8. Let area dry for 24 hours.

9. Gently “glass-sanded” floor; carefully vacuumed immediately.

10. “Fan-sprayed” on Sherwin-Williams MinWax Polyurethane, semi-gloss clear.

NOTE: Everyone on the team closely followed paint manufacturers’ instructions for each product.

 

WHO DID RE-DO PROJECT

 

1. 5 Journey-level painters, including foreman;* also 1 apprentice.

— 5 experienced in application of specialty exterior products.

— 1 also highly skilled decorative painter/finisher – interior work.

* Note: Journey foreman also served as project manager, with over 21 years of experience.

 

HOW LONG RE-DO PROJECT TOOK

 

1. Prep work: 3 days.

2. Painting: 8 days.

3. Clean-up: 1 full day.

* Note: Time did not include “rained out” days. (There were four.)

 

WHAT PAINT PRODUCTS WERE USED – A Summary

 

* Exterior surfaces: Sherwin-Williams 30 Seconds Outdoor Painter’s prep Cleaner; S-W H&C Concrete Etch Solution; S-W H&C Concrete Solid Color Stain/Sealer, solvent-based; S-W H&C Concrete Sealer Wet Look (topcoat); S-W H&C SharpGrip Slip-Resistant Additive; S-W H&C Concrete & Driveway Protector.

* Interior surface: S-W Multi-Purpose (wood) Primer; S-W Porch and Floor Enamel, satin: Meadow Trail (Brown), Naturel Tan; S-W MinWax Polyurethane Super Fast Dry, semi-gloss.

 

WHAT PROJECT COST – Approximate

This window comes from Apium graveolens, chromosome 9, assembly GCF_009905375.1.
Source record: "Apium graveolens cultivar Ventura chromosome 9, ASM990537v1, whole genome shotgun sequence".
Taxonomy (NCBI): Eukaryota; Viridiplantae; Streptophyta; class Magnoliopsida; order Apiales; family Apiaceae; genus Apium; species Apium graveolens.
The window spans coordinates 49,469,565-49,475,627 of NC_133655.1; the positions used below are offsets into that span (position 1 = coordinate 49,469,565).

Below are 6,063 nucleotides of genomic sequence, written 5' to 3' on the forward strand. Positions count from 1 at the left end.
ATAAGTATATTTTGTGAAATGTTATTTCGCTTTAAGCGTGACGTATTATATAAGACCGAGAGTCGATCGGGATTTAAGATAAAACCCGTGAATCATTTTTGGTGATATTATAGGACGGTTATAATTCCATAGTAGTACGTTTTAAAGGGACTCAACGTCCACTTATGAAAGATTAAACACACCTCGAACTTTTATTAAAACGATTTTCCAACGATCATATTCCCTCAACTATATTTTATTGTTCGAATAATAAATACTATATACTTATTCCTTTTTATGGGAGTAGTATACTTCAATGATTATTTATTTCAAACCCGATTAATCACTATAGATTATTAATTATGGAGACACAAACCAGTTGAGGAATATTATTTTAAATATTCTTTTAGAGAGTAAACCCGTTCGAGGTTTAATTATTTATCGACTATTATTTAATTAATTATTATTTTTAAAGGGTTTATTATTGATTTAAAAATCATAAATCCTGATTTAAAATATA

1. Original estimate:   Paint: $5,200 Labor: $ 2,400 Total: $7,600

2. Rescue/Re-Do cost: Paint Products: $15,043.83 Labor: $10,060 Total: 25,103.83*

* Does not include cost for tools and supplies.

3. ** Owner cost: Paint: $0.00; Supplies: $0.00; Labor: $0.00; Legal fees: $4,000. Total: $4,000

** Final figures, after settlement.

 

See upcoming post: “Chessboard Project Supplies Chart and Computations.”

 

WHO PAID FOR PROJECT RE-DO

 

Final decision: “Split responsibility.” Real estate company that “subcontracted” job to painting contractor, that employed first two painters. * Original paint crew’s work was not guaranteed.

 

HOW DIFFICULT “CHESSBOARD” WAS TO STRAIGHTEN OUT

 

“It could have been worse,” said the paint foreman/project manager, a retired IUPAT member from N.W. Indiana. He’d moved to Florida in 1995 to get the opportunity to work on “extreme, detail projects.” I have to say: That guy was really in his element. And, an amazing craftsman!

 

How I was involved in project

 

Found paint foreman/project manager, helped identify crew members; helped with product selection, surface testing, and estimating; advised about layout, gridding, and procedures. (My services were gratis. A family friend of property owner.)

 

See upcoming post: “Chessboard Project Supplies Chart and Computations.”

 

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Complicated jobs are nothing more than simple jobs with more steps.

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Have a safe and satisfying day, everyone. And, many thanks for visiting “Painting with Bob.”